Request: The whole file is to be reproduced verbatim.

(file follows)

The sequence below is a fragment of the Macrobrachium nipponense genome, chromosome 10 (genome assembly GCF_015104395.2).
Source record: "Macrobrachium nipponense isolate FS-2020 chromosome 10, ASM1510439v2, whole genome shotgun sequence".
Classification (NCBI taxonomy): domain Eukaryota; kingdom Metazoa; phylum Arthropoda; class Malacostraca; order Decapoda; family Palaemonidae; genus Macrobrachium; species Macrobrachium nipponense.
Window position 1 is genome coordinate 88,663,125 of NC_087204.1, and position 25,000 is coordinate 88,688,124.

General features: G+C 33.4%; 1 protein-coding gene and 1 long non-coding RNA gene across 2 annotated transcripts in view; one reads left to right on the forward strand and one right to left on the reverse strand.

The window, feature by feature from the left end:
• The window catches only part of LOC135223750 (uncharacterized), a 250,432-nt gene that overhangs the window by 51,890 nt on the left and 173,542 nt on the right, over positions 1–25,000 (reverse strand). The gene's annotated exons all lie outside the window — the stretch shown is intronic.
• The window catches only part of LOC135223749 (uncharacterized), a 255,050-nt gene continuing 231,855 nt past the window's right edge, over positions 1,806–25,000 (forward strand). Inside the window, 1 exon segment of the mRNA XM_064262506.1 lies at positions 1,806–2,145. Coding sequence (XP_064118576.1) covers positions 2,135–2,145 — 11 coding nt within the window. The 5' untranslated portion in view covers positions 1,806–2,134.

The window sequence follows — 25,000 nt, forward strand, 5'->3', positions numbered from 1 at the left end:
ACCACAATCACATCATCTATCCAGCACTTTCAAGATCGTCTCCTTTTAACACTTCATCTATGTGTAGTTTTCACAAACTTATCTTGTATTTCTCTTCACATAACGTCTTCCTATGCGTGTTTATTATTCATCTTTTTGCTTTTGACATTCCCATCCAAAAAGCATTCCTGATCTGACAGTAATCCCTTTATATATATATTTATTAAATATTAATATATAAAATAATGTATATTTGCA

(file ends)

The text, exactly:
The sequence below is a fragment of the Macrobrachium nipponense genome, chromosome 10 (genome assembly GCF_015104395.2).
Source record: "Macrobrachium nipponense isolate FS-2020 chromosome 10, ASM1510439v2, whole genome shotgun sequence".
Classification (NCBI taxonomy): domain Eukaryota; kingdom Metazoa; phylum Arthropoda; class Malacostraca; order Decapoda; family Palaemonidae; genus Macrobrachium; species Macrobrachium nipponense.
Window position 1 is genome coordinate 88,663,125 of NC_087204.1, and position 25,000 is coordinate 88,688,124.

General features: G+C 33.4%; 1 protein-coding gene and 1 long non-coding RNA gene across 2 annotated transcripts in view; one reads left to right on the forward strand and one right to left on the reverse strand.

The window, feature by feature from the left end:
• The window catches only part of LOC135223750 (uncharacterized), a 250,432-nt gene that overhangs the window by 51,890 nt on the left and 173,542 nt on the right, over positions 1–25,000 (reverse strand). The gene's annotated exons all lie outside the window — the stretch shown is intronic.
• The window catches only part of LOC135223749 (uncharacterized), a 255,050-nt gene continuing 231,855 nt past the window's right edge, over positions 1,806–25,000 (forward strand). Inside the window, 1 exon segment of the mRNA XM_064262506.1 lies at positions 1,806–2,145. Coding sequence (XP_064118576.1) covers positions 2,135–2,145 — 11 coding nt within the window. The 5' untranslated portion in view covers positions 1,806–2,134.

The window sequence follows — 25,000 nt, forward strand, 5'->3', positions numbered from 1 at the left end:
ACCACAATCACATCATCTATCCAGCACTTTCAAGATCGTCTCCTTTTAACACTTCATCTATGTGTAGTTTTCACAAACTTATCTTGTATTTCTCTTCACATAACGTCTTCCTATGCGTGTTTATTATTCATCTTTTTGCTTTTGACATTCCCATCCAAAAAGCATTCCTGATCTGACAGTAATCCCTTTATATATATATTTATTAAATATTAATATATAAAATAATGTATATTTGCA